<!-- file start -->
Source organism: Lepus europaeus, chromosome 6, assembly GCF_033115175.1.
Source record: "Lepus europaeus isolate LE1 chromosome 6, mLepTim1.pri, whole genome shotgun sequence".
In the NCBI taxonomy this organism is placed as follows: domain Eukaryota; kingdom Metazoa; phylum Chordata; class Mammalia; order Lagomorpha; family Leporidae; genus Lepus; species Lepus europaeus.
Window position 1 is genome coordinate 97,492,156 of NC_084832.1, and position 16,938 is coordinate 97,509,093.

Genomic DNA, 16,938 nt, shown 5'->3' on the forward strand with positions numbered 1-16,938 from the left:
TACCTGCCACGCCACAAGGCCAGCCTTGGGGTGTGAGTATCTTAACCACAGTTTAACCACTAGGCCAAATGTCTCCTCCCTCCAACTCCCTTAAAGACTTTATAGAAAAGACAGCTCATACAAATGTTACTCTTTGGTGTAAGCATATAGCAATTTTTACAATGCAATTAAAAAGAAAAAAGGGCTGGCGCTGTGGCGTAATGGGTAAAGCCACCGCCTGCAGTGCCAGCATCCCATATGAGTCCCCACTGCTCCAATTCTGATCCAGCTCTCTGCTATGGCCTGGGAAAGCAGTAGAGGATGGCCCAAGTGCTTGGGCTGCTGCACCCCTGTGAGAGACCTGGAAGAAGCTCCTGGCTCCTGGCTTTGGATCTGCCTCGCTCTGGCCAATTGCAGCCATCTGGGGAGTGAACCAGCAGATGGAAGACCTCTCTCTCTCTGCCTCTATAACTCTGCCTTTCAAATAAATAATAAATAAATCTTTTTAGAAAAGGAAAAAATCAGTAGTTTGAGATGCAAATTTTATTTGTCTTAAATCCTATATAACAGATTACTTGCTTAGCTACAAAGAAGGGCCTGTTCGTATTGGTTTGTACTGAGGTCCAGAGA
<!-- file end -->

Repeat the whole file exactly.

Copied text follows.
Source organism: Lepus europaeus, chromosome 6, assembly GCF_033115175.1.
Source record: "Lepus europaeus isolate LE1 chromosome 6, mLepTim1.pri, whole genome shotgun sequence".
In the NCBI taxonomy this organism is placed as follows: domain Eukaryota; kingdom Metazoa; phylum Chordata; class Mammalia; order Lagomorpha; family Leporidae; genus Lepus; species Lepus europaeus.
Window position 1 is genome coordinate 97,492,156 of NC_084832.1, and position 16,938 is coordinate 97,509,093.

Genomic DNA, 16,938 nt, shown 5'->3' on the forward strand with positions numbered 1-16,938 from the left:
TACCTGCCACGCCACAAGGCCAGCCTTGGGGTGTGAGTATCTTAACCACAGTTTAACCACTAGGCCAAATGTCTCCTCCCTCCAACTCCCTTAAAGACTTTATAGAAAAGACAGCTCATACAAATGTTACTCTTTGGTGTAAGCATATAGCAATTTTTACAATGCAATTAAAAAGAAAAAAGGGCTGGCGCTGTGGCGTAATGGGTAAAGCCACCGCCTGCAGTGCCAGCATCCCATATGAGTCCCCACTGCTCCAATTCTGATCCAGCTCTCTGCTATGGCCTGGGAAAGCAGTAGAGGATGGCCCAAGTGCTTGGGCTGCTGCACCCCTGTGAGAGACCTGGAAGAAGCTCCTGGCTCCTGGCTTTGGATCTGCCTCGCTCTGGCCAATTGCAGCCATCTGGGGAGTGAACCAGCAGATGGAAGACCTCTCTCTCTCTGCCTCTATAACTCTGCCTTTCAAATAAATAATAAATAAATCTTTTTAGAAAAGGAAAAAATCAGTAGTTTGAGATGCAAATTTTATTTGTCTTAAATCCTATATAACAGATTACTTGCTTAGCTACAAAGAAGGGCCTGTTCGTATTGGTTTGTACTGAGGTCCAGAGA